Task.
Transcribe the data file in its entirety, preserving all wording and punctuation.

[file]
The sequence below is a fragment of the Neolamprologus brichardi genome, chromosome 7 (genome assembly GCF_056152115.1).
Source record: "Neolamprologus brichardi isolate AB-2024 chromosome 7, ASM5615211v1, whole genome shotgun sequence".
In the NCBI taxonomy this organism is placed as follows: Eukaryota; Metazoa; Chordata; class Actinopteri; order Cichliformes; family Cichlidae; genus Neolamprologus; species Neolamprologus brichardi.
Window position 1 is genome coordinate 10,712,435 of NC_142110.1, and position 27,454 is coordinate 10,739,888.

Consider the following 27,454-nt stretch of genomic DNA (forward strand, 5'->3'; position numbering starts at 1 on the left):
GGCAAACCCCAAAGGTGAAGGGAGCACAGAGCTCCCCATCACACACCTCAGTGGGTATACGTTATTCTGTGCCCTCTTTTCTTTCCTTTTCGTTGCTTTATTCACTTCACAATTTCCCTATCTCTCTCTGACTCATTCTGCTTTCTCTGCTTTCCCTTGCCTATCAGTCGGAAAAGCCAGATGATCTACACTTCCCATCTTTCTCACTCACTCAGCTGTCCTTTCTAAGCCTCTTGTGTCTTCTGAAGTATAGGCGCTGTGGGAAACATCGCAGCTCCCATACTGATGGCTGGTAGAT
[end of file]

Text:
The sequence below is a fragment of the Neolamprologus brichardi genome, chromosome 7 (genome assembly GCF_056152115.1).
Source record: "Neolamprologus brichardi isolate AB-2024 chromosome 7, ASM5615211v1, whole genome shotgun sequence".
In the NCBI taxonomy this organism is placed as follows: Eukaryota; Metazoa; Chordata; class Actinopteri; order Cichliformes; family Cichlidae; genus Neolamprologus; species Neolamprologus brichardi.
Window position 1 is genome coordinate 10,712,435 of NC_142110.1, and position 27,454 is coordinate 10,739,888.

Consider the following 27,454-nt stretch of genomic DNA (forward strand, 5'->3'; position numbering starts at 1 on the left):
GGCAAACCCCAAAGGTGAAGGGAGCACAGAGCTCCCCATCACACACCTCAGTGGGTATACGTTATTCTGTGCCCTCTTTTCTTTCCTTTTCGTTGCTTTATTCACTTCACAATTTCCCTATCTCTCTCTGACTCATTCTGCTTTCTCTGCTTTCCCTTGCCTATCAGTCGGAAAAGCCAGATGATCTACACTTCCCATCTTTCTCACTCACTCAGCTGTCCTTTCTAAGCCTCTTGTGTCTTCTGAAGTATAGGCGCTGTGGGAAACATCGCAGCTCCCATACTGATGGCTGGTAGAT